When smart people hear both parties separately and understand there’s a miscommunication, they can seldom stop themselves from intervening and helping them bridge the communication gaps. I have to fight this urge all the time when I’m sitting down at clients and interview several people.
When a VP Engineering proudly describes having helped two directors understand each other, I always ask–before celebrating–“why were you involved in the first place?”
Coaching is a great part of leadership, and that does not mean swooping over to save the day: helping angry people understand one another, translating needs, or playing referee. Coaching often means you need to know when to keep your mouth shut. You know that hero coders are terrible for your team’s health, but the hero leader is problematic just as well.
Keep your mouth shut. Learn to master the right questions instead of the “right” answers:
- Why are you saying this to me and not to Alice directly?
- What do you think you can do to get through to him regardless?
- Do you believe this is one of the situations where you have to have a grown-up intervene?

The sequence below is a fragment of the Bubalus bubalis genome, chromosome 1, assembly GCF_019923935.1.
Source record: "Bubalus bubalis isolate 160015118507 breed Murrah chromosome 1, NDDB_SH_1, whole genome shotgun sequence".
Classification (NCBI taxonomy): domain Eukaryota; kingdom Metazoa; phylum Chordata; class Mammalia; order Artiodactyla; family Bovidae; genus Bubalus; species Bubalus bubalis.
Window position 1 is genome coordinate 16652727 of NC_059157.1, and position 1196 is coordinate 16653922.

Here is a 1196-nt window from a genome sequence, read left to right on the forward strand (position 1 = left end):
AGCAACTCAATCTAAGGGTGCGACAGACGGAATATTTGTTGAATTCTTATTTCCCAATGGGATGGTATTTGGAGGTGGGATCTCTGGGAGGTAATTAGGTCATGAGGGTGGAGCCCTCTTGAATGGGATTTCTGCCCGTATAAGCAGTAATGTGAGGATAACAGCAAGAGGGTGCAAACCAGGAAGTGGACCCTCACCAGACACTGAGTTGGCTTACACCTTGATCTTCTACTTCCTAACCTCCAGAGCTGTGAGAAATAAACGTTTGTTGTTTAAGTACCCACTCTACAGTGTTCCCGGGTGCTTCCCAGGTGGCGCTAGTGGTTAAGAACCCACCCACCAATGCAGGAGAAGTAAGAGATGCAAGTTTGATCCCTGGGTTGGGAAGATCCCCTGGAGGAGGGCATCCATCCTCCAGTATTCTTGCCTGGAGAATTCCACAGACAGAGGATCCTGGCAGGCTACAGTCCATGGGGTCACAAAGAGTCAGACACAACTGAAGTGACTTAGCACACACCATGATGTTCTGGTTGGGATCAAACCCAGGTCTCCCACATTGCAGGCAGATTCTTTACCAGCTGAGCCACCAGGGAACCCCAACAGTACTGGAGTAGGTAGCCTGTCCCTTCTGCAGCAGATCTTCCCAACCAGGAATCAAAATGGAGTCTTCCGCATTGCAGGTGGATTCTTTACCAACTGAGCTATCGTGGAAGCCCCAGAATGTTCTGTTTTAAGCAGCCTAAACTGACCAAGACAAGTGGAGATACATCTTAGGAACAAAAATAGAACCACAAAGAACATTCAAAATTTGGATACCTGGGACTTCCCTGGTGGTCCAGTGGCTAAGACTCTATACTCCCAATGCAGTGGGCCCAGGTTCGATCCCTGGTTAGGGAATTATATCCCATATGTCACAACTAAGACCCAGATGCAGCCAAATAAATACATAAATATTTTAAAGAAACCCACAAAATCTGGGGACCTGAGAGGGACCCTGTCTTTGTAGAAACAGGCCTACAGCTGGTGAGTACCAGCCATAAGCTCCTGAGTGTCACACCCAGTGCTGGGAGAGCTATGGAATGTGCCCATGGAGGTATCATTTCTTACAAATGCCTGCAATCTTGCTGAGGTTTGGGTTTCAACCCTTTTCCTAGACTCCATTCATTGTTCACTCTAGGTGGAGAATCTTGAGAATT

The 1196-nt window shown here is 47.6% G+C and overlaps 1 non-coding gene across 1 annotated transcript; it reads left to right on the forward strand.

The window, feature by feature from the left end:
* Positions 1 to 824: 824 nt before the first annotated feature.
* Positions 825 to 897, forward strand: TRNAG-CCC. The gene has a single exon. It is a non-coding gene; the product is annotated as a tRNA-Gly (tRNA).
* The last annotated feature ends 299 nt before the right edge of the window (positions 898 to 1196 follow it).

If you continue to let these scenarios be on your plate, they will become, de facto, your problem. Assuming you have bigger fish to fry, improve your coaching skills to teach them how to manage these situations themselves. Set guidelines for when an escalation truly is needed, and make that the exception rather than the norm.
Free yourself from being an umpire and free them to solve their problems. Got it, coach?
Get a sample chapter
Get the best newsletter for tech executives online, along with a free sample chapter of The Tech Executive Operating System 📖. Tailored for your daily work. Weekly, short, and packed with exclusive insights.